Rachel Okolski currently serves as assistant general counsel and manager of legal resources at the Association of Corporate Counsel (ACC) in Washington, DC. Her responsibilities include providing legal counsel to the organization, as well as managing the development of ACC’s legal resources and educational programs on topics related to compliance & ethics, corporate & securities law, and financial services.
ACC’s first ever all-compliance conference — Protecting Your Company: Training Your Employees to Comply with the Law — was held on May 1-2 in New Orleans. Member feedback deemed the event a huge success, and as a result, I have no doubt that it will join Corporate Counsel University and the ACC Annual Meeting as a regular ACC conference. As an attendee, this is what made the event feel unique to me.
My favorite aspect of the conference was that it debunked the common misconception that compliance is boring. Interactive sessions provided a fresh approach to topics that are usually addressed by panels of talking heads. The event was engaging and even got attendees involved in the teaching process.
Compliance should not be a hard sell in any organization, but as people in the room began to speak up, we came to find out that it all too often is. The session, “How Do I Convince My CEO that We Need a Robust and Effective Compliance Program?” sparked an extensive back-and-forth Q&A, during which members attempted to demystify the challenge. The message was clear: If compliance isn’t a part of your role, start educating yourself because it might be soon. Recent changes to the regulatory landscape, such as the Dodd-Frank Act and ongoing FCPA enforcement initiatives, are making compliance part of everyone’s job, to some extent.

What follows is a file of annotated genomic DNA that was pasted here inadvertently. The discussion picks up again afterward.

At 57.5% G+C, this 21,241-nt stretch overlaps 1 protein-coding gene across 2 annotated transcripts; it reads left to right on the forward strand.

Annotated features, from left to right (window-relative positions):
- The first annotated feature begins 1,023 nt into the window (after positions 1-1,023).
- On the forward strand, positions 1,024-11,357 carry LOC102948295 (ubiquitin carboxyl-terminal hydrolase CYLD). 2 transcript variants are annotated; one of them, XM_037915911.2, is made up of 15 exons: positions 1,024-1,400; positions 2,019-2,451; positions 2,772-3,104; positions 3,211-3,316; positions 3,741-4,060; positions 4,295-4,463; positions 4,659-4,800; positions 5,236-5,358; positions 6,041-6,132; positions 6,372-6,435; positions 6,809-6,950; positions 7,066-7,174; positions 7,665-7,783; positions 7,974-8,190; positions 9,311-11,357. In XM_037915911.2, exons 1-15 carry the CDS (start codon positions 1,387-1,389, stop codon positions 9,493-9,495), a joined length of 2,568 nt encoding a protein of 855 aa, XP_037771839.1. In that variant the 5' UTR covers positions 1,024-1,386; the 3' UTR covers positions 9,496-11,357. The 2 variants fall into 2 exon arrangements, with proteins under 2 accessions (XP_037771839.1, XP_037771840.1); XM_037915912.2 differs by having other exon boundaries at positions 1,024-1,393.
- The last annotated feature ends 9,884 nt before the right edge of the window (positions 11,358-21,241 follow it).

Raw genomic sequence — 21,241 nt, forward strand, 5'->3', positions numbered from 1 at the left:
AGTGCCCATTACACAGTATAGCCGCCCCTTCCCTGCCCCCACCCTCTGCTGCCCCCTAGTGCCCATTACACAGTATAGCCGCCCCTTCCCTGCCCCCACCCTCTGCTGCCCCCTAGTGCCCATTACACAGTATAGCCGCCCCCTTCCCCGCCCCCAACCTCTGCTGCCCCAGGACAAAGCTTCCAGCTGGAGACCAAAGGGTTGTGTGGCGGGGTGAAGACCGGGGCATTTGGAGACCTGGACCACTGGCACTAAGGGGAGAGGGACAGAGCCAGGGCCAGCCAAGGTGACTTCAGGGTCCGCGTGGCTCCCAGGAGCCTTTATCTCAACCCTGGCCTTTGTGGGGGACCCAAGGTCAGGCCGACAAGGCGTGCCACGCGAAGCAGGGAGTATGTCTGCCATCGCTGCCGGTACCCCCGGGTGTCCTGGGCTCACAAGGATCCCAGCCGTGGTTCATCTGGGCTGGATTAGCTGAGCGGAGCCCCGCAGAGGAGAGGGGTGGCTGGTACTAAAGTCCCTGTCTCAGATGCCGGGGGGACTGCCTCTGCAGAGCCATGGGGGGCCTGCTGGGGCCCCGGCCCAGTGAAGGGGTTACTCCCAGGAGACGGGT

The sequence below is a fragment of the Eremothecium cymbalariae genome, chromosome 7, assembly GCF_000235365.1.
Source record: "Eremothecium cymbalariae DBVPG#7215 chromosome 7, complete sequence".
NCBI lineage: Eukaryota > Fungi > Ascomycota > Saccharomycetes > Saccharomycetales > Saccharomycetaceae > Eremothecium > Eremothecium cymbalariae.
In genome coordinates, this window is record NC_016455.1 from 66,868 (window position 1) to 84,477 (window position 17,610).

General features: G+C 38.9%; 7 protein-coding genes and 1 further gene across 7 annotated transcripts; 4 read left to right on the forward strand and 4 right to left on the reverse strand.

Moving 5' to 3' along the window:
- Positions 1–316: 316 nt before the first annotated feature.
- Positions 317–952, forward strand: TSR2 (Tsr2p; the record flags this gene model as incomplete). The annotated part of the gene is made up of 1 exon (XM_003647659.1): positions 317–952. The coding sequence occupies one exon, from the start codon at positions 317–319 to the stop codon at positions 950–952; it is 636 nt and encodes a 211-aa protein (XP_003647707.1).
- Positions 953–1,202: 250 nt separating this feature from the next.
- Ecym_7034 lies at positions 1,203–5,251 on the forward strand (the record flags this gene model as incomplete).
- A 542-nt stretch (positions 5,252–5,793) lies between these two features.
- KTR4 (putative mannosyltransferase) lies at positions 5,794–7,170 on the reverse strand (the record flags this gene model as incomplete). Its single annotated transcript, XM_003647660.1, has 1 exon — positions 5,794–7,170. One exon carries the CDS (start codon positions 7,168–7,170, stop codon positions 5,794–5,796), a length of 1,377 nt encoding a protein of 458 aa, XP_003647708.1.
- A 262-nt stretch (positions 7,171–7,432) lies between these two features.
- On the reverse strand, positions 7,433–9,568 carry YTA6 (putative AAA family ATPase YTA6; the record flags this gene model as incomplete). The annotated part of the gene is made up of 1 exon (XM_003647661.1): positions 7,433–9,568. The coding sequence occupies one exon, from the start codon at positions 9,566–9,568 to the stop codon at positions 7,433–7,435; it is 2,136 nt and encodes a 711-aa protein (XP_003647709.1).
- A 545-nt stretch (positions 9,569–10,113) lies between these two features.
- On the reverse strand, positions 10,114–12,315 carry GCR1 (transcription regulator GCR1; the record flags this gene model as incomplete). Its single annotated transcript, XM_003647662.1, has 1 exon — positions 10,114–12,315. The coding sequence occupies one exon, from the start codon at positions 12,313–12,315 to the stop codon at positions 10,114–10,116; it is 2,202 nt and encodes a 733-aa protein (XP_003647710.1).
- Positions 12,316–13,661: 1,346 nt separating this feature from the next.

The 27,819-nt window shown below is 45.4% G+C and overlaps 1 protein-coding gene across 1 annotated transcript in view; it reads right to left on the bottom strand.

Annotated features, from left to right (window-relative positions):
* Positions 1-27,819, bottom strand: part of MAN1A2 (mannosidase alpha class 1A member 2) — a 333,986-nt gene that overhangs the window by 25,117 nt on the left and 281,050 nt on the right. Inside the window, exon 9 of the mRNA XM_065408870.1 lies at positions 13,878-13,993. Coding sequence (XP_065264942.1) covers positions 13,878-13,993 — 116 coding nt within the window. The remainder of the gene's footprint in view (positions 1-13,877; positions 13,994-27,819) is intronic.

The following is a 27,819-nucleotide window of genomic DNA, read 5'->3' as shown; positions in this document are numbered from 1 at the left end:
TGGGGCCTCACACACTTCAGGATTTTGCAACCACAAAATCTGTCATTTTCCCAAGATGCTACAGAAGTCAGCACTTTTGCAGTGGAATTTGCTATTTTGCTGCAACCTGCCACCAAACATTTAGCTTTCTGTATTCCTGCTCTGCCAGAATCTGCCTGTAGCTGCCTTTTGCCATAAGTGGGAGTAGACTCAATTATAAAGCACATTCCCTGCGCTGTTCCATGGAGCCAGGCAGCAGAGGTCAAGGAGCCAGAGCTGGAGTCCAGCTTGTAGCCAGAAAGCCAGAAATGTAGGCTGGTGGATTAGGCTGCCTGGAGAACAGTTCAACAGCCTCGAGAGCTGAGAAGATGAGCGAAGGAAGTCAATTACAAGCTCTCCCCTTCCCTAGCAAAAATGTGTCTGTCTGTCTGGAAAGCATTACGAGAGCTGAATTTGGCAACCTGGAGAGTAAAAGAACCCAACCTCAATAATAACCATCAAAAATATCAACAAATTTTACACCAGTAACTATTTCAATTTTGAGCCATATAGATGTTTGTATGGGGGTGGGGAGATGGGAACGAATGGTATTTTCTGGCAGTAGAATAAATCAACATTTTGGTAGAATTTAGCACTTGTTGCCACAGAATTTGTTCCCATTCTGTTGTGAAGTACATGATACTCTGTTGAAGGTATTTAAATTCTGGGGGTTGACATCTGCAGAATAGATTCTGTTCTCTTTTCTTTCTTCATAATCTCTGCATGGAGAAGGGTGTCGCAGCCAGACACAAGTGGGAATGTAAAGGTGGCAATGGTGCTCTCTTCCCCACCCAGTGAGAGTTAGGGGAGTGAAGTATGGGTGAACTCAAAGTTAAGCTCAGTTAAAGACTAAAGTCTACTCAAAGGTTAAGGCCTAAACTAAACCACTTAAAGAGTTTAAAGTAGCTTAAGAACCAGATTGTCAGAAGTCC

During the workshop session “Structuring Your Compliance Program,” panelists posed hypotheticals to small groups and challenged team representatives to defend their conclusions. It gave attendees a taste of what it might be like to testify at a politically charged Congressional hearing, be asked loaded questions at a press conference or report unfortunate findings to an audit committee. A number of members in the room had real-life experience dealing with situations like this, and each team representative handled it like a pro. Hearing their war stories helped further bring the scenarios to life, and provided even more tips and tactics for managing compliance issues.
The environment was friendly and fun, yet professional, and it seemed that most attendees left having built new relationships, which will form the foundation of their compliance support network going forward. Given everything we learned about the compliance challenges we face as in-house counsel — perhaps even unknowingly, and often as one of few lawyers at our organizations — we’re going to need the support.
In addition to what we covered in the sessions, program materials contained a number of highly practical takeaway checklists, outlines and more. We took them home and can now apply them to building the compliance program we learned to structure, implement and carry out during our time in New Orleans.
Speaking of New Orleans and favorite things about the conference: Being in the Big Easy right in the middle of Jazz Fest was a great highlight. Most everyone seemed to agree. Who dat?
Didn’t get to attend Protecting Your Company: Training Your Employees to Comply with the Law? The practical materials will be available for purchase soon and will provide a discount on 2013 program registration. Please email email@example.com for more information.